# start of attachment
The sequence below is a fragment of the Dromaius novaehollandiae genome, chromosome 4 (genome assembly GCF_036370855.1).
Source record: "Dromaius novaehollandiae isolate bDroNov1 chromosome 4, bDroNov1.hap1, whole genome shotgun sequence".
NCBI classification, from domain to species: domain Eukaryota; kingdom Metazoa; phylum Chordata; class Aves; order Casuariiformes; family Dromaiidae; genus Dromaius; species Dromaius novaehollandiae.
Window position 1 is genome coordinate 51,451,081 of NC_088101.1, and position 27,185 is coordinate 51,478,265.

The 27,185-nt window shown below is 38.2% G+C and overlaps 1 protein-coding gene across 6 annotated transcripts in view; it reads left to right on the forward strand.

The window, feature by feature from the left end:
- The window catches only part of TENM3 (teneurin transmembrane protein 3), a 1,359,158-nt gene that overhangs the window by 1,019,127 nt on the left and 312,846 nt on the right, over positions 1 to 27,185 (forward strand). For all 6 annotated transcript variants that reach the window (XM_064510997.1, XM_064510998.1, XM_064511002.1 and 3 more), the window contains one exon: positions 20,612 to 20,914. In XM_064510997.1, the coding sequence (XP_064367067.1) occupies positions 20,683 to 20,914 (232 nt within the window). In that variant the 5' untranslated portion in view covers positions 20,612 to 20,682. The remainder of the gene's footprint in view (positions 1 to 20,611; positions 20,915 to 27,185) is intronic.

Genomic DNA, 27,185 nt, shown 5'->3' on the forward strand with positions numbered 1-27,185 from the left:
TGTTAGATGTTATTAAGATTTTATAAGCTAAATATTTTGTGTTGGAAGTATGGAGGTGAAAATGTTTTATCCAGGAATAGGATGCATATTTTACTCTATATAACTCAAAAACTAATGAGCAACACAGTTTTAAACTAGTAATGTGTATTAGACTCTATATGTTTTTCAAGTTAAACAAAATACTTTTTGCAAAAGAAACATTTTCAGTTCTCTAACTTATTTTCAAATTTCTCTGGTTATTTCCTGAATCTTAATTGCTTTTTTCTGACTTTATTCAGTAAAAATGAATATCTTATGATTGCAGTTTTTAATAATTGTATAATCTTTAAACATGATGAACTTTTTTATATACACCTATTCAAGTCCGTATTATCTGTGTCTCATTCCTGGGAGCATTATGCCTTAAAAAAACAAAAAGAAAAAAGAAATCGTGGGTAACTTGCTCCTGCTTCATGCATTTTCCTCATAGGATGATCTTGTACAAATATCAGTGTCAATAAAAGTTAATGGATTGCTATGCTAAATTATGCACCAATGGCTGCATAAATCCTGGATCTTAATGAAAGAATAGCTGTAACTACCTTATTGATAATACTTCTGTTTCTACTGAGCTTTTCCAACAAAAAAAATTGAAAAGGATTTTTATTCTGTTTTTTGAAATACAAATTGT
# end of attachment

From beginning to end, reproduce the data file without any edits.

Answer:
The sequence below is a fragment of the Dromaius novaehollandiae genome, chromosome 4 (genome assembly GCF_036370855.1).
Source record: "Dromaius novaehollandiae isolate bDroNov1 chromosome 4, bDroNov1.hap1, whole genome shotgun sequence".
NCBI classification, from domain to species: domain Eukaryota; kingdom Metazoa; phylum Chordata; class Aves; order Casuariiformes; family Dromaiidae; genus Dromaius; species Dromaius novaehollandiae.
Window position 1 is genome coordinate 51,451,081 of NC_088101.1, and position 27,185 is coordinate 51,478,265.

The 27,185-nt window shown below is 38.2% G+C and overlaps 1 protein-coding gene across 6 annotated transcripts in view; it reads left to right on the forward strand.

The window, feature by feature from the left end:
- The window catches only part of TENM3 (teneurin transmembrane protein 3), a 1,359,158-nt gene that overhangs the window by 1,019,127 nt on the left and 312,846 nt on the right, over positions 1 to 27,185 (forward strand). For all 6 annotated transcript variants that reach the window (XM_064510997.1, XM_064510998.1, XM_064511002.1 and 3 more), the window contains one exon: positions 20,612 to 20,914. In XM_064510997.1, the coding sequence (XP_064367067.1) occupies positions 20,683 to 20,914 (232 nt within the window). In that variant the 5' untranslated portion in view covers positions 20,612 to 20,682. The remainder of the gene's footprint in view (positions 1 to 20,611; positions 20,915 to 27,185) is intronic.

Genomic DNA, 27,185 nt, shown 5'->3' on the forward strand with positions numbered 1-27,185 from the left:
TGTTAGATGTTATTAAGATTTTATAAGCTAAATATTTTGTGTTGGAAGTATGGAGGTGAAAATGTTTTATCCAGGAATAGGATGCATATTTTACTCTATATAACTCAAAAACTAATGAGCAACACAGTTTTAAACTAGTAATGTGTATTAGACTCTATATGTTTTTCAAGTTAAACAAAATACTTTTTGCAAAAGAAACATTTTCAGTTCTCTAACTTATTTTCAAATTTCTCTGGTTATTTCCTGAATCTTAATTGCTTTTTTCTGACTTTATTCAGTAAAAATGAATATCTTATGATTGCAGTTTTTAATAATTGTATAATCTTTAAACATGATGAACTTTTTTATATACACCTATTCAAGTCCGTATTATCTGTGTCTCATTCCTGGGAGCATTATGCCTTAAAAAAACAAAAAGAAAAAAGAAATCGTGGGTAACTTGCTCCTGCTTCATGCATTTTCCTCATAGGATGATCTTGTACAAATATCAGTGTCAATAAAAGTTAATGGATTGCTATGCTAAATTATGCACCAATGGCTGCATAAATCCTGGATCTTAATGAAAGAATAGCTGTAACTACCTTATTGATAATACTTCTGTTTCTACTGAGCTTTTCCAACAAAAAAAATTGAAAAGGATTTTTATTCTGTTTTTTGAAATACAAATTGT